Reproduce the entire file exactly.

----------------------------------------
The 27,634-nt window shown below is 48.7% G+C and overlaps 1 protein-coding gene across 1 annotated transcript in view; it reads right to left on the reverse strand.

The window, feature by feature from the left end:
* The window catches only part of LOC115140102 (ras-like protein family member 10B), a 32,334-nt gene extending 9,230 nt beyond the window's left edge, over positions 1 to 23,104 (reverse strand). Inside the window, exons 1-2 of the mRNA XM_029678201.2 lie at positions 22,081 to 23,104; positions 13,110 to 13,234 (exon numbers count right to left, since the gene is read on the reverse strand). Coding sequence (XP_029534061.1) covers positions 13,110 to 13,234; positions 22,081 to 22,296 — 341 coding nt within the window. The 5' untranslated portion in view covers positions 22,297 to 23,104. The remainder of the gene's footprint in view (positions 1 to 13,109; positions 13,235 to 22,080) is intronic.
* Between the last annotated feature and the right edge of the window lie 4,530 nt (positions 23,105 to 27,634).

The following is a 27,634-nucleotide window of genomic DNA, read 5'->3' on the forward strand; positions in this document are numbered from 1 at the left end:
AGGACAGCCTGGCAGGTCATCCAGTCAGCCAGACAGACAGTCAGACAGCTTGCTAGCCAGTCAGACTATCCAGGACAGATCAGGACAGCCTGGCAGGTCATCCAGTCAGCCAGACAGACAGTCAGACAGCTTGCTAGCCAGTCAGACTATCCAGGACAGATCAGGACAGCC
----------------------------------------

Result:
The 27,634-nt window shown below is 48.7% G+C and overlaps 1 protein-coding gene across 1 annotated transcript in view; it reads right to left on the reverse strand.

The window, feature by feature from the left end:
* The window catches only part of LOC115140102 (ras-like protein family member 10B), a 32,334-nt gene extending 9,230 nt beyond the window's left edge, over positions 1 to 23,104 (reverse strand). Inside the window, exons 1-2 of the mRNA XM_029678201.2 lie at positions 22,081 to 23,104; positions 13,110 to 13,234 (exon numbers count right to left, since the gene is read on the reverse strand). Coding sequence (XP_029534061.1) covers positions 13,110 to 13,234; positions 22,081 to 22,296 — 341 coding nt within the window. The 5' untranslated portion in view covers positions 22,297 to 23,104. The remainder of the gene's footprint in view (positions 1 to 13,109; positions 13,235 to 22,080) is intronic.
* Between the last annotated feature and the right edge of the window lie 4,530 nt (positions 23,105 to 27,634).

The following is a 27,634-nucleotide window of genomic DNA, read 5'->3' on the forward strand; positions in this document are numbered from 1 at the left end:
AGGACAGCCTGGCAGGTCATCCAGTCAGCCAGACAGACAGTCAGACAGCTTGCTAGCCAGTCAGACTATCCAGGACAGATCAGGACAGCCTGGCAGGTCATCCAGTCAGCCAGACAGACAGTCAGACAGCTTGCTAGCCAGTCAGACTATCCAGGACAGATCAGGACAGCC